In the midst of an unprecedented economic and fiscal crisis, Puerto Rico held its fifth status referendum in 50 years last Sunday. Producing a 97 percent victory in favor of statehood, New Progressive Party (PNP) Gov. Ricardo Rosselló has made it clear that he will lose no time leveraging the mandate to push Congress to admit Puerto Rico as the 51st state. Despite this, Rosselló will surely exclude from his sales pitch any reference to the successful electoral boycott organized and supported by practically every movement, party, and sector other than the PNP.
Though Puerto Rican voters traditionally churn out en masse for electoral events, only about a quarter of voters participated in Rosselló's referendum. Turnout rates for previous votes on the matter in 2012, 1998, 1993 and 1967 boasted participation rates of 78 percent, 71 percent, 74 percent, and 60 percent, respectively. The boycott, in effect, was thus successful. Though turnout tends to be low in the U.S., such organized boycotts are staples of Latin American politics. International headlines on the matter are devastating for the PNP, shadowing the victory with reference to high absenteeism.
Every PNP administration since 1992 has dished out a failed referendum on the statehood question. Rossello's father, who was also governor, sponsored two. Though the votes have failed to provide a majority for the statehood option (or a convincing majority in the case of the 2012 referendum, which was itself flooded with protested blank ballots), the electoral events have worked well in rallying the PNP's political base and party machinery. Nevertheless, none of these votes have ever been supported, sponsored, or recognized by Congress.
This vote was supposed to be different, as President Barack ObamaBarack Hussein ObamaEmanuel to take hot seat in Senate confirmation hearing Public officials are under physical and digital siege We must protect and support our health care safety net MORE allocated $2.5 million back in 2013 for the purpose of carrying out a federally-sanctioned status referendum. The allocation, in turn, required that the ballot options be approved by the U.S. Department of Justice.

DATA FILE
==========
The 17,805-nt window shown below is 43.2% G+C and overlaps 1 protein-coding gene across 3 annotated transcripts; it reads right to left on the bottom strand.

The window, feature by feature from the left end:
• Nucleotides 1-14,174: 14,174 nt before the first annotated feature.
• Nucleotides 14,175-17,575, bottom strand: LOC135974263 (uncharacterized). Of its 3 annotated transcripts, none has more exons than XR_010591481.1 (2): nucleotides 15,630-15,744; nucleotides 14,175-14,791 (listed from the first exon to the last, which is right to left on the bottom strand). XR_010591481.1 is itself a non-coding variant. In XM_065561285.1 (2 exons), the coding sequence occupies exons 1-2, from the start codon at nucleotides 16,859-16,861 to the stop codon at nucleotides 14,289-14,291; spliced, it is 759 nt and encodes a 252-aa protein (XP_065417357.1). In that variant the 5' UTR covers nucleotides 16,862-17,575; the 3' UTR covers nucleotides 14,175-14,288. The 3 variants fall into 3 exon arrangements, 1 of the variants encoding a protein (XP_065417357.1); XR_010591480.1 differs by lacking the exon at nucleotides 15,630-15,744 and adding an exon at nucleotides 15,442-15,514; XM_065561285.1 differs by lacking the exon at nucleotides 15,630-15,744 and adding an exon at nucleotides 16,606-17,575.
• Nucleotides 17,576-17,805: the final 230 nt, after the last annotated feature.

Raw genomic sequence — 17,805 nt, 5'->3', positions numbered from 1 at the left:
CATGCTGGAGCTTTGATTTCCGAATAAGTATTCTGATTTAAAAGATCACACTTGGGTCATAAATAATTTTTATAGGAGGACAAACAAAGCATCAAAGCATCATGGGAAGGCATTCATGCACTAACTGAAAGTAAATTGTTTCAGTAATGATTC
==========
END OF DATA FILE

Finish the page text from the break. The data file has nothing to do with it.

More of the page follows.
Nevertheless, upon Rosselló submitting his first ballot draft, the department rejected it and titled it as “ambiguous and potentially misleading”, in reference to the ballot's clear bias towards statehood. The Puerto Rican legislature amended the ballot per the department's request but when the latter requested time to review the changes, Rosselló decided to proceed with the vote utilizing state funds. Since then, the Department of Justice has made it clear that the ballot is so far unauthorized.
The PNP's desperation does not end there. When the Puerto Rican Independence Party decided to boycott the referendum, the only pro-independence activist who was willing to act as a spokesperson for the ballot option happened to be on the Rosselló administration's payroll. Similarly, statehood supporters began plastering city streets and building walls with posters featuring the colors of opposition parties, inviting their followers to vote. The PNP, in effect, propped up ballot options other than their own in order to grant legitimacy to their ailing referendum process.
The statehood movement has attempted to justify their referendum, extensively citing numerous congresspersons' calls to action for Puerto Rican voters to participate. Representatives of the likes of Sean DuffySean DuffyTrump pushing ex-Rep. Duffy to run for Wisconsin governor Fox News signs book deal with HarperCollins First lady's press secretary calls on Rachel Campos Duffy, Fox News to apologize for host's comments MORE (R-Wis.), Don YoungDonald (Don) Edwin YoungAlaska tribal groups race to spend COVID-19 relief money WHIP LIST: How House Democrats, Republicans say they'll vote on infrastructure bill Republicans are the 21st-century Know-Nothing Party MORE (R-Alaska), and Carlos Curbelo (R-Fla.) have each publicly supported the process. Nevertheless, each of these individuals are recipients of generous campaign contributions from deep-pocket statehood donors.
Rosselló's $7.5 million referendum comes at a time where his government is closing up almost 200 schools in order to save $7.7 million in operating expenses. Last April, Rosselló prematurely pulled the plug on an independent audit that was being carried out on the island's $73 billion debt, citing that the $2 million that it would cost to audit the debt was wasteful. At the end of the day, Rosselló’s insistence will go down in history as yet another failed status referendum that pushes Puerto Rico no closer to resolving its status woes. What could have been the very first vote with congressional blessings has in effect become a toothless rallying-cry for pro-statehood militants.
Luis Gallardo is a municipal legislator and is based out of Puerto Rico. He has an M.P.A. from Valdosta State University and a Juris Doctor from the University of Puerto Rico. You can connect with him on Twitter or Facebook at @LuisGallardoPR
The views expressed by this author are their own and are not the views of The Hill.